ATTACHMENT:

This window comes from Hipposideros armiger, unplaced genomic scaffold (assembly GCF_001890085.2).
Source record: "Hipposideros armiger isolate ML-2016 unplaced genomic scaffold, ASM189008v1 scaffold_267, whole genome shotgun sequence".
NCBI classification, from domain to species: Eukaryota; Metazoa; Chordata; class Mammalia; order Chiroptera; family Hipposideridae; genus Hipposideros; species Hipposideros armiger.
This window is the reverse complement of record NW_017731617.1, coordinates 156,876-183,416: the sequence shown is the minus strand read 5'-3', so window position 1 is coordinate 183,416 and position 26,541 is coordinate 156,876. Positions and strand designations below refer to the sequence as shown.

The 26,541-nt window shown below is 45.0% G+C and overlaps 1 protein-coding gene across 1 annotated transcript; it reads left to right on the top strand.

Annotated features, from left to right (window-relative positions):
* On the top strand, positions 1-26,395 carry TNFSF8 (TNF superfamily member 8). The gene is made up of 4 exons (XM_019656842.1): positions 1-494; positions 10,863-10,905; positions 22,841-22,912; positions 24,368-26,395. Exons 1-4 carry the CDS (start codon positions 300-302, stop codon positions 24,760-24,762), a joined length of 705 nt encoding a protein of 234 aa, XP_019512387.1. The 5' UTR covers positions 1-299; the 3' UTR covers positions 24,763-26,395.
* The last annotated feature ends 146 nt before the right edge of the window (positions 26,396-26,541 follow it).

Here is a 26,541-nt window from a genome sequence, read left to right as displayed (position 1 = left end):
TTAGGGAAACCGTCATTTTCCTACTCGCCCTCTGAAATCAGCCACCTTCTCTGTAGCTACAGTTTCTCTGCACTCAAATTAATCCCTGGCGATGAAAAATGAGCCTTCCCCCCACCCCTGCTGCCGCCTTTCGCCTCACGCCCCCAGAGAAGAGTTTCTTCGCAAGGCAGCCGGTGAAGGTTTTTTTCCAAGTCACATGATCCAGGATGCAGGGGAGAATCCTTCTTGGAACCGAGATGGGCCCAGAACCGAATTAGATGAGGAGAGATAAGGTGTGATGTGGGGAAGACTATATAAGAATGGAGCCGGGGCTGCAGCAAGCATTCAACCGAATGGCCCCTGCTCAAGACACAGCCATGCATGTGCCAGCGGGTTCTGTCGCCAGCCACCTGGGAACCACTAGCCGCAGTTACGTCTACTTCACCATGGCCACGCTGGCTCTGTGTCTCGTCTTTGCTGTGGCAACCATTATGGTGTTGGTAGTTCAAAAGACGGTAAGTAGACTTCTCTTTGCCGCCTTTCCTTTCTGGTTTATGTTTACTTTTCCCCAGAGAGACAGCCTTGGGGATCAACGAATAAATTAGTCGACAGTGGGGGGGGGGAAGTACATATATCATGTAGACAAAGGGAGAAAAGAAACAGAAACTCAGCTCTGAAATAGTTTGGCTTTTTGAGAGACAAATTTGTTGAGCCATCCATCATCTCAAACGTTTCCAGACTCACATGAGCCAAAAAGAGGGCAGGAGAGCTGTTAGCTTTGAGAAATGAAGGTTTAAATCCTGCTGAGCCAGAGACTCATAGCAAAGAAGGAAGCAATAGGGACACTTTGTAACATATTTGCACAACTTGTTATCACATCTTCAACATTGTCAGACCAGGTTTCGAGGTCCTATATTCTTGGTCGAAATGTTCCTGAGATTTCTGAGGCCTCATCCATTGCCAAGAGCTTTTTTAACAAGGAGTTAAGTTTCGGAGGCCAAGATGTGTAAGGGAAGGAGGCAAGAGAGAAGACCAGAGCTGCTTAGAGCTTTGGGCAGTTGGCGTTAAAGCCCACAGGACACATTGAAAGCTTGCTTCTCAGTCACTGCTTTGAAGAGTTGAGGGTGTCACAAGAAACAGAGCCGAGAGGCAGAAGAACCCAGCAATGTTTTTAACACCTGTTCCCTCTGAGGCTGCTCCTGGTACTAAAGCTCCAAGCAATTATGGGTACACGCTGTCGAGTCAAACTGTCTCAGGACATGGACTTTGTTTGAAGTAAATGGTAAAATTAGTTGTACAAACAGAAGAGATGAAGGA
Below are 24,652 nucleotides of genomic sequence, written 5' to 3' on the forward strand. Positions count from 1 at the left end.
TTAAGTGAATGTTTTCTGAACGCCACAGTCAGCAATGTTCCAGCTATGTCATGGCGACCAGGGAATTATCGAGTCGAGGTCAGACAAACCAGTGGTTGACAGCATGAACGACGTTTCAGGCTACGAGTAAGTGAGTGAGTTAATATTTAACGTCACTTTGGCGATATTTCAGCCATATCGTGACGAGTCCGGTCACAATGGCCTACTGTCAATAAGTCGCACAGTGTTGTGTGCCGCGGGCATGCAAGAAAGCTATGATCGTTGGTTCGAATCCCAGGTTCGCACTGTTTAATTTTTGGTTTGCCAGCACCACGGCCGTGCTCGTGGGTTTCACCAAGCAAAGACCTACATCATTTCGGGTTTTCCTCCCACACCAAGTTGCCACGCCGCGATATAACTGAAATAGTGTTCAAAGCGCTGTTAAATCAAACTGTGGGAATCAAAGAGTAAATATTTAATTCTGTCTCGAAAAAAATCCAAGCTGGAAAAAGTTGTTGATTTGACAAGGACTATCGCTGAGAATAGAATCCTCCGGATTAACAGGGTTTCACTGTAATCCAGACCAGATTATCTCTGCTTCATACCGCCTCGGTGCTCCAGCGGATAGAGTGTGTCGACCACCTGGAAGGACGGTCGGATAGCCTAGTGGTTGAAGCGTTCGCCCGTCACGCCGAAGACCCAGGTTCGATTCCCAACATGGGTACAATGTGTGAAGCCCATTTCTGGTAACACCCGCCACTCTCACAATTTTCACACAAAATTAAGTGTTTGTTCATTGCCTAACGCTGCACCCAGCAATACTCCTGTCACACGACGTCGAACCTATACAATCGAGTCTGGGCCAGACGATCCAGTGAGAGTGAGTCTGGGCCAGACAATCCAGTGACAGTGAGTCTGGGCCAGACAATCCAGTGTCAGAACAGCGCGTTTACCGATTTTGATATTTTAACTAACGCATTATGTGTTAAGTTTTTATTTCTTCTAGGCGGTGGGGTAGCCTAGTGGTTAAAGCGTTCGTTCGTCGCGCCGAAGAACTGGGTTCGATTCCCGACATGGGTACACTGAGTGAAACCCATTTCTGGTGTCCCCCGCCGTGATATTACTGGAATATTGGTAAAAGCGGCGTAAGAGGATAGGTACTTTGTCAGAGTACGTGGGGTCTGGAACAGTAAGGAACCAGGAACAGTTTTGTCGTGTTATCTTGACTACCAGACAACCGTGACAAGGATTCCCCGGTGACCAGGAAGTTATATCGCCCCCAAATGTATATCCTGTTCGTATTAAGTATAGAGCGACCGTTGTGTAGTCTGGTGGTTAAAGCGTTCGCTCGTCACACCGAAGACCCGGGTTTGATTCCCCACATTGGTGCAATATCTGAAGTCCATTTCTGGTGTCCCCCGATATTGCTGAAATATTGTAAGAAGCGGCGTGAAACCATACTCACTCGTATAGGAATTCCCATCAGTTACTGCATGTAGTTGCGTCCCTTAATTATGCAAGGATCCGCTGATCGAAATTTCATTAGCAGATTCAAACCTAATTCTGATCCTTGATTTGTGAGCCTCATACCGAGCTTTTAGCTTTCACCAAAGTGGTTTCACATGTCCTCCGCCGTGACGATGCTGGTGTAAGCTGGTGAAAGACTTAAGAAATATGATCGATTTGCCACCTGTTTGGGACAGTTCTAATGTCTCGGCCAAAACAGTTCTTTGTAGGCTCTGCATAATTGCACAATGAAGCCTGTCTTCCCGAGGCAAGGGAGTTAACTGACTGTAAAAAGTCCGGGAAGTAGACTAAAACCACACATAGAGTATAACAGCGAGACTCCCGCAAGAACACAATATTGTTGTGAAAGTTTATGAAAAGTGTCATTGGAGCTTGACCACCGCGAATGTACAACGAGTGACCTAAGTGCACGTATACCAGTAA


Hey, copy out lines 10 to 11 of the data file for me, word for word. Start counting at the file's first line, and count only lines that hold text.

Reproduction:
TTAGGGAAACCGTCATTTTCCTACTCGCCCTCTGAAATCAGCCACCTTCTCTGTAGCTACAGTTTCTCTGCACTCAAATTAATCCCTGGCGATGAAAAATGAGCCTTCCCCCCACCCCTGCTGCCGCCTTTCGCCTCACGCCCCCAGAGAAGAGTTTCTTCGCAAGGCAGCCGGTGAAGGTTTTTTTCCAAGTCACATGATCCAGGATGCAGGGGAGAATCCTTCTTGGAACCGAGATGGGCCCAGAACCGAATTAGATGAGGAGAGATAAGGTGTGATGTGGGGAAGACTATATAAGAATGGAGCCGGGGCTGCAGCAAGCATTCAACCGAATGGCCCCTGCTCAAGACACAGCCATGCATGTGCCAGCGGGTTCTGTCGCCAGCCACCTGGGAACCACTAGCCGCAGTTACGTCTACTTCACCATGGCCACGCTGGCTCTGTGTCTCGTCTTTGCTGTGGCAACCATTATGGTGTTGGTAGTTCAAAAGACGGTAAGTAGACTTCTCTTTGCCGCCTTTCCTTTCTGGTTTATGTTTACTTTTCCCCAGAGAGACAGCCTTGGGGATCAACGAATAAATTAGTCGACAGTGGGGGGGGGGAAGTACATATATCATGTAGACAAAGGGAGAAAAGAAACAGAAACTCAGCTCTGAAATAGTTTGGCTTTTTGAGAGACAAATTTGTTGAGCCATCCATCATCTCAAACGTTTCCAGACTCACATGAGCCAAAAAGAGGGCAGGAGAGCTGTTAGCTTTGAGAAATGAAGGTTTAAATCCTGCTGAGCCAGAGACTCATAGCAAAGAAGGAAGCAATAGGGACACTTTGTAACATATTTGCACAACTTGTTATCACATCTTCAACATTGTCAGACCAGGTTTCGAGGTCCTATATTCTTGGTCGAAATGTTCCTGAGATTTCTGAGGCCTCATCCATTGCCAAGAGCTTTTTTAACAAGGAGTTAAGTTTCGGAGGCCAAGATGTGTAAGGGAAGGAGGCAAGAGAGAAGACCAGAGCTGCTTAGAGCTTTGGGCAGTTGGCGTTAAAGCCCACAGGACACATTGAAAGCTTGCTTCTCAGTCACTGCTTTGAAGAGTTGAGGGTGTCACAAGAAACAGAGCCGAGAGGCAGAAGAACCCAGCAATGTTTTTAACACCTGTTCCCTCTGAGGCTGCTCCTGGTACTAAAGCTCCAAGCAATTATGGGTACACGCTGTCGAGTCAAACTGTCTCAGGACATGGACTTTGTTTGAAGTAAATGGTAAAATTAGTTGTACAAACAGAAGAGATGAAGGA
Below are 24,652 nucleotides of genomic sequence, written 5' to 3' on the forward strand. Positions count from 1 at the left end.